With sweeping ivy crawling up the windows and gothic-style archways, Bryan Hall is a picturesque historical building at the University of Florida. One of the oldest buildings on campus, the building has a rich background, but recent renovations have given the interior of the hall a modern twist.
Over 100 years old, Bryan Hall has been on the UF historic registrar since 1979, according to the University of Florida Foundation website. Bryan Hall is located at 1384 Union Road, behind Heavener Hall.
Bryan Hall was named after Nathan P. Bryan, a Florida native and U.S senator from 1911 to 1917. According to the UF Foundation, Bryan spent four years pushing for the establishment of a law school at UF.
In 1909, he succeeded. While Bryan Hall was being built, the new law school of only 31 students met in Thomas Hall. After Bryan Hall was completed in 1914, it housed the law school until 1969.
These days, Bryan Hall is used for administration offices and learning centers for the Warrington College of Business Administration.
“The law inscription is still in stone above the door, so every now and then we will get some poor student who comes wandering in all confused, still asking if this is the college of law,” said Renee Mathis, assistant to the dean of the business college.
Mathis has been working as the dean’s assistant in Bryan Hall for 36 years.
“When I came here we still used typewriters,” Mathis said, laughing. “It’s a very nice place to work.”
Mathis said that there have been three additions to the hall since it was first built. The last addition, in 1950, added a small alcove to left side of the building, which now houses the office of John Kraft, dean of the Warrington College of Business.
“He’s right on the end in the cozy alcove, so it’s like he’s helping support the whole building,” Mathis said.
Recently, Bryan Hall has been adding some more modern renovations. Last month, the new Kelley A. Bergstrom Center for Real Estate Studies officially opened.
Denise Stoll, office manager for the center, said the new center was made possible by the large number of major endowments the college of business received.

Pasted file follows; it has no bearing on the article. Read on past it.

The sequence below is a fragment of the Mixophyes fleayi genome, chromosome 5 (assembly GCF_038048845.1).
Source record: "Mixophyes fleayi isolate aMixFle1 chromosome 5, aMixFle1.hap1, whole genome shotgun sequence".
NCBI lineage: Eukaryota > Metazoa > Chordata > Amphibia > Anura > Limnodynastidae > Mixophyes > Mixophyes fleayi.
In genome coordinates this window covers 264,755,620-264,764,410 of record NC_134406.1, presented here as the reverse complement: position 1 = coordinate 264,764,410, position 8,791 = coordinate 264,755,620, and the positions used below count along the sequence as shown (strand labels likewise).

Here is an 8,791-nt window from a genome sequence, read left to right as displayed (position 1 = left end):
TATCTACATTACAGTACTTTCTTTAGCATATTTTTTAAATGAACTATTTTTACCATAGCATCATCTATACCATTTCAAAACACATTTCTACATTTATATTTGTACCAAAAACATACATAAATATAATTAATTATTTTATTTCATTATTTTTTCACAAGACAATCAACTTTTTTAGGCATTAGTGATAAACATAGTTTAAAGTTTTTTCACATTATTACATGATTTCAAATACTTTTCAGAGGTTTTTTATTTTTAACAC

“Alumni of our real estate program donated very generously,” Stoll said. “We’ve had about 20 major endowments, and those people now each get to have a conference room named after them.”
The center is on the top floor of Bryan Hall, and features sleek glass tables and new tile floors.
“I like the changes a lot,” Stoll said. “It’s nice to make this old hall feel a little more spruced up.”
Bryan Hall also is home to the updated Center of Entrepreneurship and the Center for Management and Communication for the business college. The Bryan auditorium is set to be refurbished sometime next semester, and the newly-renovated Center for Teaching and Learning will be finished in November, Mathis said.
Mathis said she likes the modern changes too, but is glad that Bryan Hall is keeping some of its old historical touches.
“Because the hall is on the historical registrar they won’t let anyone take out the old wooden door frames and the classic handrails,” Mathis said. “I’m glad they aren’t forgetting the history.”
On the brick wall of the hall outside, there is a plaque commemorating the old roots of Bryan Hall. The plaque tells passerby of the passerby of the first African-American student at UF, who graduated in 1962 from the law school, housed in Bryan Hall at the time.
“Moving all of the centers for the business college here was a great idea,” Stoll said. “It really helped us with networking and reaching out to bring all aspects of the college together. We are a tightly knit unit.”